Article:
Cooking With Ali
On this day in 1810, one Lewis M. Norton in Goshen, Connecticut, patented a form for cheese that created what became known as the "pineapple cheese." It was shaped like a pineapple, but didn't taste like one. Lewis and his cousin Alexander Norton went on to become what were the first manufacturers and marketers of cheese in America, buying milk from farmers all around the area.
Probably because of Norton's invention, today is said to be Cheese Ball Day. Cheese balls turn up frequently at gatherings in people's homes, usually brought by a well-meaning friend. We'd say I don't know who actually likes cheese balls, but in fact, we do. Philadelphia cream cheese, cheddar, herbs, garlic, nuts on the outside. . . we don't get it, but this close relative loves to make them and people do eat them. But has anyone ever really had a hunger that could only be satisfied by sticking a blunt knife into a cheese ball and spreading it across a cracker?
Much more interesting are spheres made of more delicious things. So we're thankful to celebrate Crawfish Boulette Day, which arrives a little ahead of Crawfish Bisque Day (April 22). Crawfish bisque is traditionally served with stuffed crawfish heads, but both the stuffing (while making) and the unstuffing (while eating) of the heads are messy and inconvenient. On the other hand, you can put all the same ingredients into a crawfish boulette, add it at the table, and have something much better. These also make great appetizers served with hollandaise, remoulade, or tartar sauce. Go to my recipe for crawfish boulettes.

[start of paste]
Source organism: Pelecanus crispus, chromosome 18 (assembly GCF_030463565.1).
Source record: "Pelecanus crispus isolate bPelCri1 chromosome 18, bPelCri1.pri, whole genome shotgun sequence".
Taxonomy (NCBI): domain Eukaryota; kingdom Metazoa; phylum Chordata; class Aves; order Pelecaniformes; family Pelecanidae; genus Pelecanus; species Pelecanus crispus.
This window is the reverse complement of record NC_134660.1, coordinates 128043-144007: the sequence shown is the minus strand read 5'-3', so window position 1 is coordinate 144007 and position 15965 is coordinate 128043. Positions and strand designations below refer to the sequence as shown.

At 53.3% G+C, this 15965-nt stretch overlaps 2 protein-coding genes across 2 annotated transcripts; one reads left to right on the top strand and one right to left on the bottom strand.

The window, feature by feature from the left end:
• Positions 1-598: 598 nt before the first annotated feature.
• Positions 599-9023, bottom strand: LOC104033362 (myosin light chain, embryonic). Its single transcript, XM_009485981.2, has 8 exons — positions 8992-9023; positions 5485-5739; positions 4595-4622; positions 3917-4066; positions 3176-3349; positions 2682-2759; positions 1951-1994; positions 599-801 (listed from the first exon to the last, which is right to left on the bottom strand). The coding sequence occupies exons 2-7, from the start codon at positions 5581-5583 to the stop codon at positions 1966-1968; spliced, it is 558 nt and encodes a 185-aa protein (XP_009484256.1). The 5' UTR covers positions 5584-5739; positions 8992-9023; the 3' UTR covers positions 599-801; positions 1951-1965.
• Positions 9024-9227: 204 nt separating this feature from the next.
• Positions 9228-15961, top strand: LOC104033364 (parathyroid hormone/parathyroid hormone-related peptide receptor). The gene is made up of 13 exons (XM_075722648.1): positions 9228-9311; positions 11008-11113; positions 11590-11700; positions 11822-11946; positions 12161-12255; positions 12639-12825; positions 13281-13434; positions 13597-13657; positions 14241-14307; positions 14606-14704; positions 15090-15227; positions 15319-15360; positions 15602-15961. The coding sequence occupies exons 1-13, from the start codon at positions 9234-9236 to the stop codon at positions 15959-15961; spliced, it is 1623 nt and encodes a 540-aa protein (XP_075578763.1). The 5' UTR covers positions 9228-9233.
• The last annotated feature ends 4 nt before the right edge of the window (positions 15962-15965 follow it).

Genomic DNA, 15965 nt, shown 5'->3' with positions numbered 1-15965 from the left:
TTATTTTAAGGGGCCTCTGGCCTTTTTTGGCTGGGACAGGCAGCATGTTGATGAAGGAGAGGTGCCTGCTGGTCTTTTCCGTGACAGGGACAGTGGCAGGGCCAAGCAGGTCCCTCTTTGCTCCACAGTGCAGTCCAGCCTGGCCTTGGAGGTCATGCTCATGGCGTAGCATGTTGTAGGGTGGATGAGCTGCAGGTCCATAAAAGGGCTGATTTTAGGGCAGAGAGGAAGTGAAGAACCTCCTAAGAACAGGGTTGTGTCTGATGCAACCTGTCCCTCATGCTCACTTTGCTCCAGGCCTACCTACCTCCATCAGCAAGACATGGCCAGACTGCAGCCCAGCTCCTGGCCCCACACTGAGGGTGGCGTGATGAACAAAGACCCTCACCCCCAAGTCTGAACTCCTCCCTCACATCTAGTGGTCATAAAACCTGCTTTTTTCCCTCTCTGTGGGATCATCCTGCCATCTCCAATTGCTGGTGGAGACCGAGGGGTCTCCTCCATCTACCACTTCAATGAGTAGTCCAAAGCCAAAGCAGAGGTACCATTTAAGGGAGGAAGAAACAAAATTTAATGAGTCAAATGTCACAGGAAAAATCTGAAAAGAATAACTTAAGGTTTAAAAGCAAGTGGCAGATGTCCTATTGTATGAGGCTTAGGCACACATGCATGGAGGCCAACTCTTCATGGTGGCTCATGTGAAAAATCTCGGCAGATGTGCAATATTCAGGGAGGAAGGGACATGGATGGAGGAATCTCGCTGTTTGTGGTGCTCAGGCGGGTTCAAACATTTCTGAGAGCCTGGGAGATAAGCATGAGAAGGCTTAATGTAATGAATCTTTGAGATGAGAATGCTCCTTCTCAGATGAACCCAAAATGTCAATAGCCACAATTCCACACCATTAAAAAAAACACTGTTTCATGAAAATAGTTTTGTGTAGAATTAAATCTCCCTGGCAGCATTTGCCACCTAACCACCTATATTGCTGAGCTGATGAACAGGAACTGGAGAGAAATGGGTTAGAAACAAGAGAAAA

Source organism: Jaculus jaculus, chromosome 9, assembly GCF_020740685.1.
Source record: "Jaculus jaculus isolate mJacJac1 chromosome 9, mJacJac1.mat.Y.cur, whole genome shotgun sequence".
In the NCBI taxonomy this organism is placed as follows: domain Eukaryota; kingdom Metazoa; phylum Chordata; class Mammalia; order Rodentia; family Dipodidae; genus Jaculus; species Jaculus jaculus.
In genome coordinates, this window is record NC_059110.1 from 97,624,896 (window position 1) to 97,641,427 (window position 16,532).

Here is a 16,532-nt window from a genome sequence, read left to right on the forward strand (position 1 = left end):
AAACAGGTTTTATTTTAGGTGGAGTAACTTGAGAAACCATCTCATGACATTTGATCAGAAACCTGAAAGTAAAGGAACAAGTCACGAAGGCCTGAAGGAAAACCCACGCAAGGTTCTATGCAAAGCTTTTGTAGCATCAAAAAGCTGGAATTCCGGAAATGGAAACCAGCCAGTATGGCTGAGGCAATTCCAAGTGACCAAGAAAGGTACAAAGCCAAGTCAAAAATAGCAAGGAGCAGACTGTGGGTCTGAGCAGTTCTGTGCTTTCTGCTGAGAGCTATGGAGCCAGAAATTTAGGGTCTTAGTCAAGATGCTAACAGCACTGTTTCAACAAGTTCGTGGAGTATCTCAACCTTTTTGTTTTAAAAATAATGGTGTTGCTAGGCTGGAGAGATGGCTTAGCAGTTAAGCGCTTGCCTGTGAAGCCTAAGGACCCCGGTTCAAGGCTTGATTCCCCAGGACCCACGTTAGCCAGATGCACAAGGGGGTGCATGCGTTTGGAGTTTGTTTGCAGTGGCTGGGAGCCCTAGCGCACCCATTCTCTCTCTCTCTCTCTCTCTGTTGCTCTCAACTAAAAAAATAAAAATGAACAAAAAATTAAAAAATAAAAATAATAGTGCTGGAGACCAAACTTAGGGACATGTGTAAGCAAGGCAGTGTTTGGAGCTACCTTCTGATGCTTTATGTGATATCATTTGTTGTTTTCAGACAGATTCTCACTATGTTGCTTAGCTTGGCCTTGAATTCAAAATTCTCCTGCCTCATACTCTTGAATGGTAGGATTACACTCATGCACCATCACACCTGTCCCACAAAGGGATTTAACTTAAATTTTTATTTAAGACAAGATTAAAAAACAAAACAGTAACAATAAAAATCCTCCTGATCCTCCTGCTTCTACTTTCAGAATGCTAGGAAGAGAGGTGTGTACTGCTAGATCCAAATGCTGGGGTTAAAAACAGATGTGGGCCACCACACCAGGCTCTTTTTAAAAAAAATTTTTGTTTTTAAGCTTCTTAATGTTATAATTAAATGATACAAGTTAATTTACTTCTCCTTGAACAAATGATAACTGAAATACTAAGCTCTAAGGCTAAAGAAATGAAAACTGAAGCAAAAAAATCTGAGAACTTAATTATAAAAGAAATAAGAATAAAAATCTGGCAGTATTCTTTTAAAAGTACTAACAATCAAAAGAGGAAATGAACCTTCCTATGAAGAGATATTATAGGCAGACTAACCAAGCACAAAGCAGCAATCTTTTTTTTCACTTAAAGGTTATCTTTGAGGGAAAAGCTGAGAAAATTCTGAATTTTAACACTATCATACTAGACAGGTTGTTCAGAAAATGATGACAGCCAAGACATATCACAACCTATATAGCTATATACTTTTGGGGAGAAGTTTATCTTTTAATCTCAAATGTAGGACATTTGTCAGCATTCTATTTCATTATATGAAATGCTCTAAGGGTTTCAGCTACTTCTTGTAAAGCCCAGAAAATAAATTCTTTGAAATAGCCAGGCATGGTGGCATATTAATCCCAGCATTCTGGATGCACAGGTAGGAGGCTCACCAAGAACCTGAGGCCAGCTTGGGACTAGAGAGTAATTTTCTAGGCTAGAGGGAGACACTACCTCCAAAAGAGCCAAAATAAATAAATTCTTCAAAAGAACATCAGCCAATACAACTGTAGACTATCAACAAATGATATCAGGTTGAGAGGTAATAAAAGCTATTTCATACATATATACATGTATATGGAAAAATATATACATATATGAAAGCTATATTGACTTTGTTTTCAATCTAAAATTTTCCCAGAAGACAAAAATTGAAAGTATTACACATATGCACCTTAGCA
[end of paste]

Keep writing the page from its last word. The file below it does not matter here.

The Old Kitchen Sage Sez:
If you must have crawfish heads for you to accept my crawfish bisque as authentic, then you go in there and stuff the %#!@& things. I've got better things to do.
Deft Dining Rule #294
If a food has a shell that must be removed before it can be eaten, it had better be really delicious.
pate brisee, [PAH-tay-bree-ZAY], French, n.--The French term for what we call pie dough in the U.S., pate brisee literally means "short pastry." "Short" here is the same meaning as it does in "shortening," meaning that the flour making up the dough is both held together and, after baking, made tender in texture. The other ingredients are salt, sugar, and water--but not much of any of that. The trick is to kind of pushthe dough both sideways and down against the sides of the bowl while mixing it. It takes a knack which, frankly, I do not have. Another difference between bakers and mortals.
Drink Creek is in north-central Colorado, about ten miles south of the Wyoming state line, and a 138-mile drive from Denver. It rises in one of the loftiest and most rugged parts of the Rockies, at about 10,000 feet. It drops 1600 feet into a swampy area studded with small lakes before being absorbed by the Laramie River, which flows into the North Platte, the Missouri, and the Mississippi. Drink Creek's water, then passes (very appropriately) by the French Quarter. The nearest place to to get a drink--let alone a full meal--is the Drifters Cook House in Walden, seventeen miles away from the mouth of Drink Creek.
Avid Eaters In The Movies
Arthur Lake, the guy who played Dagwood in the Blondie movies and TV show, was born today in 1905. He portrayed Dagwood as a complete nincompoop, and was very funny. As in the comic strip, Lake's Dagwood was always completely distracted from whatever he was doing by the appearance of food.
Actor Sean Bean was born on this day in 1959. He was in the Lord of the Rings series, among others. . . Victoria "Posh Spice" Adams, singer in the Spice Girls, was born today in 1974. . .Daffy Duck first appeared in Porky's Duck Hunt, a cartoon that came out on this date in 1937. . .Nancy Hogshead, who was an Olympic swimmer in 1984, then became a model, was born today in 1962. . . Hamilton Fish, one of many American politicians to bear that name, was born in 1849 on this date.
Words To Eat By
"A poet's hope: to be, like some valley cheese, local, but prized elsewhere."--W.H. Auden.